MATH 115A  Assignment One  Solutions of Select NonGraded
Problems
Paul Skoufranis
October 3, 2011
§
1.2 Question 13)
Let
V
denote the set of ordered pairs of real numbers.
If
(
a
1
, a
2
)
and
(
b
1
, b
2
)
are
elements of
V
and
c
∈
R
, define
(
a
1
, a
2
) + (
b
1
, b
2
) = (
a
1
+
b
1
, a
2
b
2
)
and
c
·
(
a
1
, a
2
) = (
ca
1
, a
2
)
Is
V
a vector space over
R
with these operations? Justify your answer.
Solution
:
The set
V
with the above operations is not a vector space.
We will provide two ways to
see this:
1. Property (VS 8) in the definition of a vector space fails for
V
with these operations. To see this, we
notice that if
~v
= (1
,
2), then
(1 + 1)
·
~v
= 2
·
~v
= (2
,
2)
yet
1
·
~v
+ 1
·
~v
= 1
·
(1
,
2) + 1
·
(1
,
2) = (1
,
2) + (1
,
2) = (2
,
4)
so (1 + 1)
·
~v
6
= 1
·
~v
+ 1
·
~v
. Hence
V
is not a vector space.
2. Suppose
V
is a vector space. Then
V
must have a unique zero vector. Since
(
a, b
) + (0
,
0) = (
a
+ 0
, b
(0)) = (
a,
0)
,
~v
+ (0
,
0) =
~v
for all
~v
∈
V
. Hence (0
,
0) must be the zero vector of
V
. However, we notice that
(1
,
0) + (

1
,
0) = (0
,
0) = (1
,
0) + (

1
,
1)
.
Therefore (

1
,
0) and (

1
,
1) are distinct additive inverse of (1
,
0).
Since every element of a vector
space has a unique additive inverse, we have a contradiction. Therefore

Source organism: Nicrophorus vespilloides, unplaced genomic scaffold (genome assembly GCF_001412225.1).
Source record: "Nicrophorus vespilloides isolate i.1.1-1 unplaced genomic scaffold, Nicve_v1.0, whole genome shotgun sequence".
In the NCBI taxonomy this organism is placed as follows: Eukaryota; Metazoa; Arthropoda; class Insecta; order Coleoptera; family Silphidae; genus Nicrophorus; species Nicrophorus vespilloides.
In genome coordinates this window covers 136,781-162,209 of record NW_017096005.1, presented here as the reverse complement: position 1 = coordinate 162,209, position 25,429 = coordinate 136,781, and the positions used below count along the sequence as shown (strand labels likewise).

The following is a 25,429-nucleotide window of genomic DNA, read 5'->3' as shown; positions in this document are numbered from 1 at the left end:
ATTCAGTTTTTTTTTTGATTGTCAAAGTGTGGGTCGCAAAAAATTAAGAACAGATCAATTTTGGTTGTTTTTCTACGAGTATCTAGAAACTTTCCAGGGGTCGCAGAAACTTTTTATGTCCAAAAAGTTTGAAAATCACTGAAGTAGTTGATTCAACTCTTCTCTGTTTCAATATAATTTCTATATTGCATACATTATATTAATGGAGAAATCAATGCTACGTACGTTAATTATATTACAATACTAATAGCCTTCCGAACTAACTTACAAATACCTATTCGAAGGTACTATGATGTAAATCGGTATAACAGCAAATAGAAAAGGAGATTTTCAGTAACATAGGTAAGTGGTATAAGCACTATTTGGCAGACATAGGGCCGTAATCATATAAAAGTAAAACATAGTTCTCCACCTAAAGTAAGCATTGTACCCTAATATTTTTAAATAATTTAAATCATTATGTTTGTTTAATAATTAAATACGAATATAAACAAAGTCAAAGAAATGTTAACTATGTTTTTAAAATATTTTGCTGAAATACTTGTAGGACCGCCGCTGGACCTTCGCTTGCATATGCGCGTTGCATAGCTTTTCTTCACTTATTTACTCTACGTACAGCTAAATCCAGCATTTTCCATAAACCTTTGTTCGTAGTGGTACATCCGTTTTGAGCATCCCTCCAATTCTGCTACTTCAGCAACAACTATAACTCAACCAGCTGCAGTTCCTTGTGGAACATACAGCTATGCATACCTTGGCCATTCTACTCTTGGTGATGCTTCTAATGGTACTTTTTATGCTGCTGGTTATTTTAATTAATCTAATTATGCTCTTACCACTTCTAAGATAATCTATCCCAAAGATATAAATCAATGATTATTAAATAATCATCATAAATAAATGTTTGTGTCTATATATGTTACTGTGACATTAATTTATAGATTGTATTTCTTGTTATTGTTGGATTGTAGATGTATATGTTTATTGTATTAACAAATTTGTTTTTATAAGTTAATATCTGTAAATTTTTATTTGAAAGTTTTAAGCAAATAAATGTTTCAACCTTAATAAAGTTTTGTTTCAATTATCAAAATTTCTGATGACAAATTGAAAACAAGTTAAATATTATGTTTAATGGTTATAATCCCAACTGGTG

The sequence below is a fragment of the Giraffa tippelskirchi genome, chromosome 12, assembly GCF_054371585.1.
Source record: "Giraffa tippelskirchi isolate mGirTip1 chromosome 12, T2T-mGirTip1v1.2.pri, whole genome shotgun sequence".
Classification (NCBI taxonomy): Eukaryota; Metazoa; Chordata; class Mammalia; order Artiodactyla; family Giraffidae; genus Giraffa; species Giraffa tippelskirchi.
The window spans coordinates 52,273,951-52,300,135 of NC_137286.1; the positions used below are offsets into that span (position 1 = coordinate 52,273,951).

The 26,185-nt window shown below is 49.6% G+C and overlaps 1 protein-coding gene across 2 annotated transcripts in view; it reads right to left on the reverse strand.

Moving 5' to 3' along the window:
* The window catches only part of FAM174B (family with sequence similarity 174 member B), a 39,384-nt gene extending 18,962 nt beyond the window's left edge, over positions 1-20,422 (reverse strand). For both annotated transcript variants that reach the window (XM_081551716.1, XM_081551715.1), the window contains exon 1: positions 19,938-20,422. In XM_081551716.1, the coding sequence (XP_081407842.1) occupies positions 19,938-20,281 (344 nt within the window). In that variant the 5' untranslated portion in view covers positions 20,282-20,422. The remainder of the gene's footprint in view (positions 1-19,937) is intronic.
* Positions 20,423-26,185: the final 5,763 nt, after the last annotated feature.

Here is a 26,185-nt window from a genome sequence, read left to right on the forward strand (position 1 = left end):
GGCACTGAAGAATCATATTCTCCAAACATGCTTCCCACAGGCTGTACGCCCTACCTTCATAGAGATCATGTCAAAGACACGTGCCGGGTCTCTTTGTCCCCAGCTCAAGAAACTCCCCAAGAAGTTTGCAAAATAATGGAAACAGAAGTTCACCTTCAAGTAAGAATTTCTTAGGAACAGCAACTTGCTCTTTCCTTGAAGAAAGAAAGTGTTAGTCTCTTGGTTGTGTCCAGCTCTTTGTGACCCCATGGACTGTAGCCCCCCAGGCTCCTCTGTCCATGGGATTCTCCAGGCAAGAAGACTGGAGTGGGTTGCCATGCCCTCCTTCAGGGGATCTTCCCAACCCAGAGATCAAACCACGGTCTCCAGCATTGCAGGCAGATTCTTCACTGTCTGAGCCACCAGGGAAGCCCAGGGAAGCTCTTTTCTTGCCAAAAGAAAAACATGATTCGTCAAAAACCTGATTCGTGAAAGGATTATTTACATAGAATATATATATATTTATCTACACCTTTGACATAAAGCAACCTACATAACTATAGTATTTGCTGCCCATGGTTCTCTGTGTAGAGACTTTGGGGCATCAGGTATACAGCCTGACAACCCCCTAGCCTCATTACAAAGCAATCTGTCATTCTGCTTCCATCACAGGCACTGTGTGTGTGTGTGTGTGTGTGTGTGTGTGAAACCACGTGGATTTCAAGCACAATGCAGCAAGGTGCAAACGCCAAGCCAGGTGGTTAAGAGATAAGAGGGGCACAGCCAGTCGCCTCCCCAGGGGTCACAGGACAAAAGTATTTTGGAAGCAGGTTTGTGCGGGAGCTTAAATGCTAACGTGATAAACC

V
is not a vector space.
Thus we have demonstrated that
V
is not a vector space in two different ways.
§
1.2 Question 17)
Let
V
=
{
(
a
1
, a
2
)

a
1
, a
2
∈
F
}
, where
F
is a field.
Define addition of elements
of
V
coordinate wise, and for
c
∈
F
and
(
a
1
, a
2
)
∈
V
, define
c
·
(
a
1
, a
2
) = (
ca
1
,
0)
Is
V
a vector space over
F
with these operations? Justify your answer.
Solution
:
The set
V
with the above operations is not a vector space.
The easiest way to see this is
to note (using the know properties of fields) that 1
·
(1
,
1) = (1
,
0). Since 1
6
= 0 in any field, (1
,
1)
6
= (1
,
0) so
1
·
(1
,
1)
6
= (1
,
1). Hence property (VS 5) in the definition of a vector space fails for
V
with these operations.
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§
1.2 Question 21)
Let
V
and
W
be vector spaces over a field
F
with respect to the operations
+
V
,
+
W
,
·
V
, and
·
W
. Let
Z
=
{
(
~v, ~w
)

~v
∈
V, ~w
∈
W
}
Prove that
Z
is a vector space with the operations
(
~v
1
, ~w
1
) + (
~v
2
, ~w
2
) = (
~v
1
+
V
~v
2
, ~w
1
+
W
~v
2
)
and
c
·
(
~v, ~w
) = (
c
·
V
~v, c
·
W
~w
)
for all
~v,~v
1
,~v
2
∈
V
,
~w, ~w
1
, ~w
2
∈
W
, and
c
∈
F
.
Proof
: To show that
Z
is a vector space over
F
with the above operations, we will show that
Z
satis
fies the definition of a vector space.
It is clear that the operations + and
·
are welldefined (that is, if
~v,~v
1
,~v
2
∈
V
,
~w, ~w
1
, ~w
2
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 Fall '08
 Kong,L
 Math, Real Numbers, Addition, Vector Space, scalar multiplication, additive inverse

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